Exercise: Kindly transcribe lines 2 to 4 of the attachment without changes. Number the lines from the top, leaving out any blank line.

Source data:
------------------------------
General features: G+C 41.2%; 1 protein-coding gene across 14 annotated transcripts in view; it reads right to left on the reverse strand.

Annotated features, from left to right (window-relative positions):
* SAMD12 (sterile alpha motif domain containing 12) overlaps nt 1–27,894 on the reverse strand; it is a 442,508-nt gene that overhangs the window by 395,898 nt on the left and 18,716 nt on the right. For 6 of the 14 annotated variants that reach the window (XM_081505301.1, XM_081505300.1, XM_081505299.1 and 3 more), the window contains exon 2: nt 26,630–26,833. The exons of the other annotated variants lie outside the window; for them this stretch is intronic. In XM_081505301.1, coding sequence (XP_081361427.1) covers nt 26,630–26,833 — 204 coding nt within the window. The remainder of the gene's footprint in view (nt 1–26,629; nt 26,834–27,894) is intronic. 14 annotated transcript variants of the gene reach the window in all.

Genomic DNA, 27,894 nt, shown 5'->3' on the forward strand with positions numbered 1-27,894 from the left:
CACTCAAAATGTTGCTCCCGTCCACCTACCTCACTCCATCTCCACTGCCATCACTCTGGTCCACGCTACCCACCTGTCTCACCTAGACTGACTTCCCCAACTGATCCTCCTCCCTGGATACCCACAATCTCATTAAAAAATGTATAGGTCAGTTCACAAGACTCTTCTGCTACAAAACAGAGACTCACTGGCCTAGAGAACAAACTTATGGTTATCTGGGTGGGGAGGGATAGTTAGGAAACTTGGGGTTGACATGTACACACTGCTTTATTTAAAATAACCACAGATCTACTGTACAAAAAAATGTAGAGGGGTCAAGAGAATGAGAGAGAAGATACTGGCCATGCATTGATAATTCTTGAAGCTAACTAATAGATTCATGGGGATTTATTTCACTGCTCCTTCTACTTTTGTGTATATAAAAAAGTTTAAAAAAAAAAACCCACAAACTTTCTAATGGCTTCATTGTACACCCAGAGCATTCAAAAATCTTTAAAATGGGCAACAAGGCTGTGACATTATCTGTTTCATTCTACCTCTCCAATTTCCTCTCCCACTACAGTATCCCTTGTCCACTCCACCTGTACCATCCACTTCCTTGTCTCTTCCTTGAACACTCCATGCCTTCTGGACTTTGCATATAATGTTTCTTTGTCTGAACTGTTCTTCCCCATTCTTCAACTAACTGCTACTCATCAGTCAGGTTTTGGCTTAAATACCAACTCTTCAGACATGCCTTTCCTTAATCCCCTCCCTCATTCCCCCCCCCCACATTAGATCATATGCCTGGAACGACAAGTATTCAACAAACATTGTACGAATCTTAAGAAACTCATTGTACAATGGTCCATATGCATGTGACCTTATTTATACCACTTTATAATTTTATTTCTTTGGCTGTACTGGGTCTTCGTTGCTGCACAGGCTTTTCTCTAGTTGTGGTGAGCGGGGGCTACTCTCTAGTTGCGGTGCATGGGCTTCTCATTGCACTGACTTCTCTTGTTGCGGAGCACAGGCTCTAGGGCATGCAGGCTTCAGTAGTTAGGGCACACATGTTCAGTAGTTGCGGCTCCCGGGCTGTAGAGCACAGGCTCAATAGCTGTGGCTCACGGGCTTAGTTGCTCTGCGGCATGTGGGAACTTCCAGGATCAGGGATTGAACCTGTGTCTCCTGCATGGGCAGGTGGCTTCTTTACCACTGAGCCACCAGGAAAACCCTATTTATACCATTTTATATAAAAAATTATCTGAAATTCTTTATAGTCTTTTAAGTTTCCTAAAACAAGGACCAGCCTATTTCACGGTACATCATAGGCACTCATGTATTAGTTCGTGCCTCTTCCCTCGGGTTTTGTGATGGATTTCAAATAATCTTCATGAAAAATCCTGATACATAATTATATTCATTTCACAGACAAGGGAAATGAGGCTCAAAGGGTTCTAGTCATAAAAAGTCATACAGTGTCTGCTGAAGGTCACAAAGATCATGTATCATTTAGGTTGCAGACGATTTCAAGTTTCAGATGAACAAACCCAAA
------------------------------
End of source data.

Annotated features, from left to right (window-relative positions):
* SAMD12 (sterile alpha motif domain containing 12) overlaps nt 1–27,894 on the reverse strand; it is a 442,508-nt gene that overhangs the window by 395,898 nt on the left and 18,716 nt on the right. For 6 of the 14 annotated variants that reach the window (XM_081505301.1, XM_081505300.1, XM_081505299.1 and 3 more), the window contains exon 2: nt 26,630–26,833. The exons of the other annotated variants lie outside the window; for them this stretch is intronic. In XM_081505301.1, coding sequence (XP_081361427.1) covers nt 26,630–26,833 — 204 coding nt within the window. The remainder of the gene's footprint in view (nt 1–26,629; nt 26,834–27,894) is intronic. 14 annotated transcript variants of the gene reach the window in all.

Genomic DNA, 27,894 nt, shown 5'->3' on the forward strand with positions numbered 1-27,894 from the left: